Going to the Democratic National Convention

I’m getting on a plane to Denver, Colorado in a couple of hours to attend the Democratic National Convention, so my blogging here might become rather sporadic over the next week or so depending on busy my schedule ends up being. I’ll try to post photographs, at least.

6 Responses to “Going to the Democratic National Convention”

  1. Ed Says:

    GO Obama GO!!!!

    Now, here’s a novel idea for you tech experts to implement.

    I’m sure I’m not the only foreigner with an idea about who should win the American election. Would I even be willing to actually buy a vote?
    Now… There are a lot, (and I mean a lot) of Americans who never vote, who don’t care who wins and never even bother to show up at the voting boots. My proposal is to develop a web site that puts one group in contact with the other. The first group will always be bigger then the other so an an auction stile of site will suit this perfectly. Give a serial number as the members of the second group register, they will receive whatever amount of money is at that position in the auction queue and will have to vote for the bidder’s candidate. This will encourage early uptake and work as a kind of direct marketing campaign as word gets around. At the day of the elections, people are obliged to document (photograph?) their vote and submit it to collect their award.

    There are probably laws against this sort of things, but house the web site outside the US, (Netherlands, Sweden?) have a not for profit organisation run it and I don’t see how it can go wrong.

  2. Cyde Weys Says:

    Ed: Yes, that’s actually very illegal, and it’s frankly insulting to anyone who takes the democratic process seriously. And there’s no way to do it anyway, as all American elections are by secret ballot. Most people using the site would take the free money and then go vote for whoever they wanted to anyway.

  3. Initial impressions of Denver | Cyde Weys Musings Says:

    […] Recent Comments Going to the Democratic National Convention […]

  4. William (green) Says:

    He’s got a point. We’ve got voter turnout of around 30% last I heard.
    I won’t be voting this year for a number of reasons, the least of which is that I’m in the wrong country and didn’t file any change of address forms, so my ballot’s going to go somewhere I’m not. Further, I haven’t been able to find information on the candidates that isn’t too biased to pull anything useful from, and I honestly don’t care enough to try and decipher how they feel out of countless hours of television footage and official web sites.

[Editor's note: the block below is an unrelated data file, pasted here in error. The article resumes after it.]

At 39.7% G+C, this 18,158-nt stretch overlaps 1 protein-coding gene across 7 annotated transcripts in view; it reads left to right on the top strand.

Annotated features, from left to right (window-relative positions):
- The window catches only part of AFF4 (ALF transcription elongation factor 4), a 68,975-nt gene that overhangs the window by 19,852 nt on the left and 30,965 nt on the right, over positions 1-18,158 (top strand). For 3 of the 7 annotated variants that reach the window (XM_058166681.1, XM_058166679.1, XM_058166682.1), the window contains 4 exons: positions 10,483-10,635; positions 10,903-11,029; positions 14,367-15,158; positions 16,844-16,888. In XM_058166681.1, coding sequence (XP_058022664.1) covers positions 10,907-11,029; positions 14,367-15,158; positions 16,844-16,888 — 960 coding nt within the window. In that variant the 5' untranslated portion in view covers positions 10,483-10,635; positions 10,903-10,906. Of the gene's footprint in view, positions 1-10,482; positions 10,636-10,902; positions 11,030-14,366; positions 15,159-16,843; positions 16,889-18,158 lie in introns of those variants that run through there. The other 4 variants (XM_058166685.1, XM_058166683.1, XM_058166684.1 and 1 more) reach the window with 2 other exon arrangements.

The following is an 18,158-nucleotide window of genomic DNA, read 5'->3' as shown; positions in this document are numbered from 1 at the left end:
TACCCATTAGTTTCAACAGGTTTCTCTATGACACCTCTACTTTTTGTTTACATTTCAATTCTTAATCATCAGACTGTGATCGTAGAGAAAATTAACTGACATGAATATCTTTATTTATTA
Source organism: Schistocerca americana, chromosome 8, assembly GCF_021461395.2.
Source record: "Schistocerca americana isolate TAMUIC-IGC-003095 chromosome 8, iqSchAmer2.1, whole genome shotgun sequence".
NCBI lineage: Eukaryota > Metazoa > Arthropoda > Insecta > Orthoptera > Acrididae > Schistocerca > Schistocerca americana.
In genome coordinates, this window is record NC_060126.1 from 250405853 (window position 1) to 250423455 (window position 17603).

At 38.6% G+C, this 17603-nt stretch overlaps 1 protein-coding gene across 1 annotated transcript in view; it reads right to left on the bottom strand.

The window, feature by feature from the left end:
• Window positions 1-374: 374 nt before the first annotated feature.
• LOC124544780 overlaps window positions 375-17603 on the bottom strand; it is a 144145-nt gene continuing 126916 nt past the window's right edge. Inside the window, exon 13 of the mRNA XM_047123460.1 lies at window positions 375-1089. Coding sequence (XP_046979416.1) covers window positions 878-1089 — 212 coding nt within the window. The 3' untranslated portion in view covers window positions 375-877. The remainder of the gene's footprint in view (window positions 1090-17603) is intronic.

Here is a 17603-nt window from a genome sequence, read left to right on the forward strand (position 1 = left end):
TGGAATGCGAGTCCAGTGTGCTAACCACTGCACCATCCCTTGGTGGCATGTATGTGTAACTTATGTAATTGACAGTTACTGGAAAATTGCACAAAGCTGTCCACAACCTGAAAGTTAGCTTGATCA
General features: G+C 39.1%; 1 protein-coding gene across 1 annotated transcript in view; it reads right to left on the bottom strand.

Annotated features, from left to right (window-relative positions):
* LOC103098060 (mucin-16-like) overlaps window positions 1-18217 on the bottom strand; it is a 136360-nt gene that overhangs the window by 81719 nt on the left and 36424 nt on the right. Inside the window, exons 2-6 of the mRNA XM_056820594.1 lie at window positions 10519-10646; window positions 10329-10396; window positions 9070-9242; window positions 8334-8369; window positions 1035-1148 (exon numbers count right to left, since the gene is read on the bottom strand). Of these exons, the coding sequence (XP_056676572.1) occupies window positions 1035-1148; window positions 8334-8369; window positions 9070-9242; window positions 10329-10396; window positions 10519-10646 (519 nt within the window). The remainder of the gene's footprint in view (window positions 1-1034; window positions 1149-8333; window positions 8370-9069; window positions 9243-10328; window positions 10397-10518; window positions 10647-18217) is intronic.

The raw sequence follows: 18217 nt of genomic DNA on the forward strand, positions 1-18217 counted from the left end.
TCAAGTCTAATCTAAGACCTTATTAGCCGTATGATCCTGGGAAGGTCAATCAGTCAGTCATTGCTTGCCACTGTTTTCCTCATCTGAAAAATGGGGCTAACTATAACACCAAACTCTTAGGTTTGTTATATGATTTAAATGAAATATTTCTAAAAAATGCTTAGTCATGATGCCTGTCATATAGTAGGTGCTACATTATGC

If I were going to vote, I’d probably go Obama at this point, in the hopes of getting us out of Iraq and maybe getting some of that money towards education or, [insert your chosen deity here] forbid, lowering the national debt. It’s only up to double our GDP now, right?
    On the other hand, I’m worried about what he would do to our gun control rights, and that’s kind of a key issue for me. It’s a hard choice.

  5. Ed Says:

    Cyde, you’re right. There’s no way to trust someone that will go as far as selling his vote. Even if they take a picture of the ballot paper next to their driving license, they can still go back and ask for another paper anyway…
    The website itself is probably legal (outside the US) but it is certainly illegal for someone to sell their vote in the US, as some wise guys found out a few years ago when they tried to do it on ebay. It’s a bit ironic that in the land of the free and capitalism, a citizen does not have the right to sell his vote. It’s OK for senators cede to lobbying, for political parties to accept “donations” from corporations, but not for Billy Bob to swap his vote for a few beers. Also ironic is the fact that Sheryl, who obviously supports “our hope” is able to kindly ask for votes http://www.rockthevote.com/music/featured-artist/ in exchange for an item with market value but I cannot send my £10, with a nice picture of the Queen, to Mary Jane Bob. (Interesting, Cheryl also came up with an direct marketing approach like me, good for her.)
    Regarding the reasons why only 30% of people bother to vote, Wikipedia once again comes to the rescue. I defend that some form of direct democracy http://en.wikipedia.org/wiki/Direct_democracy would be much better than the current representative democracy enjoyed/suffered by the US citizens at a national level. No matter how you look at it, political parties are oligarchies and you are only asked to choose between the two of them. They are as vague as they can about what they propose to do and when elected there’s no accountably for a whole four years. Just perfect.
    Anyway, just to add that I also think it is insulting to those who take the democratic process seriously. I also find it insulting that the US sees itself fit to invade another country without a clear United Nations mandate, i.e. against international law. It’s also insulting that such a mighty country keeps prisoners in jail for years on end without a trial. Unfortunately, JWB has managed to turn the US into a mockery of a country. Do as I say, don´t do as I do… The world needs the United States to do the right thing, not to behave as the school bully who got his toes stepped upon.

    By the way William, I also live abroad but I’m also guilty of not having voted in the last elections. I actually took some time off to go to the consulate and register, but forgot my voting card (Portuguese bureaucracy, don’t ask) in my other wallet. I hope to redeem myself next time…